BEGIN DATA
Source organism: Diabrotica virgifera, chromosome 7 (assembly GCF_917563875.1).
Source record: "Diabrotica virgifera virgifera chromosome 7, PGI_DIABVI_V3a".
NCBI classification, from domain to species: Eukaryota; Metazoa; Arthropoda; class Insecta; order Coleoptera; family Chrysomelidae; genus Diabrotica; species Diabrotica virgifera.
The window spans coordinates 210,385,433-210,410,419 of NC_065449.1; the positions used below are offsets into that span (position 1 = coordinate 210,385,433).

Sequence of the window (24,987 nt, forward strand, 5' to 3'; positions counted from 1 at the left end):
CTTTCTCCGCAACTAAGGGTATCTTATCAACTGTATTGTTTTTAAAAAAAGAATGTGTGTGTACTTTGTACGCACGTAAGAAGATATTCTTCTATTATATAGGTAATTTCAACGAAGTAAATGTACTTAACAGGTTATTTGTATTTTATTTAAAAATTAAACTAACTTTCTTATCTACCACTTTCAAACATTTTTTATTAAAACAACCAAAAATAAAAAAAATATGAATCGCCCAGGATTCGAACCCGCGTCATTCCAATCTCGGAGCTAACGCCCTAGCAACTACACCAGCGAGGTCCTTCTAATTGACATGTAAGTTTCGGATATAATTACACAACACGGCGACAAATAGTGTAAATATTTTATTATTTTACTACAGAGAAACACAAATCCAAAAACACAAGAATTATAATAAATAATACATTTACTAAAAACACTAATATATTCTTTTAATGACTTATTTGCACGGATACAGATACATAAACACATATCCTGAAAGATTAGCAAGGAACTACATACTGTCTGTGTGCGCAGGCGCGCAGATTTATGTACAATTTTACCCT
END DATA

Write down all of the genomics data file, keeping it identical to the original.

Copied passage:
Source organism: Diabrotica virgifera, chromosome 7 (assembly GCF_917563875.1).
Source record: "Diabrotica virgifera virgifera chromosome 7, PGI_DIABVI_V3a".
NCBI classification, from domain to species: Eukaryota; Metazoa; Arthropoda; class Insecta; order Coleoptera; family Chrysomelidae; genus Diabrotica; species Diabrotica virgifera.
The window spans coordinates 210,385,433-210,410,419 of NC_065449.1; the positions used below are offsets into that span (position 1 = coordinate 210,385,433).

Sequence of the window (24,987 nt, forward strand, 5' to 3'; positions counted from 1 at the left end):
CTTTCTCCGCAACTAAGGGTATCTTATCAACTGTATTGTTTTTAAAAAAAGAATGTGTGTGTACTTTGTACGCACGTAAGAAGATATTCTTCTATTATATAGGTAATTTCAACGAAGTAAATGTACTTAACAGGTTATTTGTATTTTATTTAAAAATTAAACTAACTTTCTTATCTACCACTTTCAAACATTTTTTATTAAAACAACCAAAAATAAAAAAAATATGAATCGCCCAGGATTCGAACCCGCGTCATTCCAATCTCGGAGCTAACGCCCTAGCAACTACACCAGCGAGGTCCTTCTAATTGACATGTAAGTTTCGGATATAATTACACAACACGGCGACAAATAGTGTAAATATTTTATTATTTTACTACAGAGAAACACAAATCCAAAAACACAAGAATTATAATAAATAATACATTTACTAAAAACACTAATATATTCTTTTAATGACTTATTTGCACGGATACAGATACATAAACACATATCCTGAAAGATTAGCAAGGAACTACATACTGTCTGTGTGCGCAGGCGCGCAGATTTATGTACAATTTTACCCT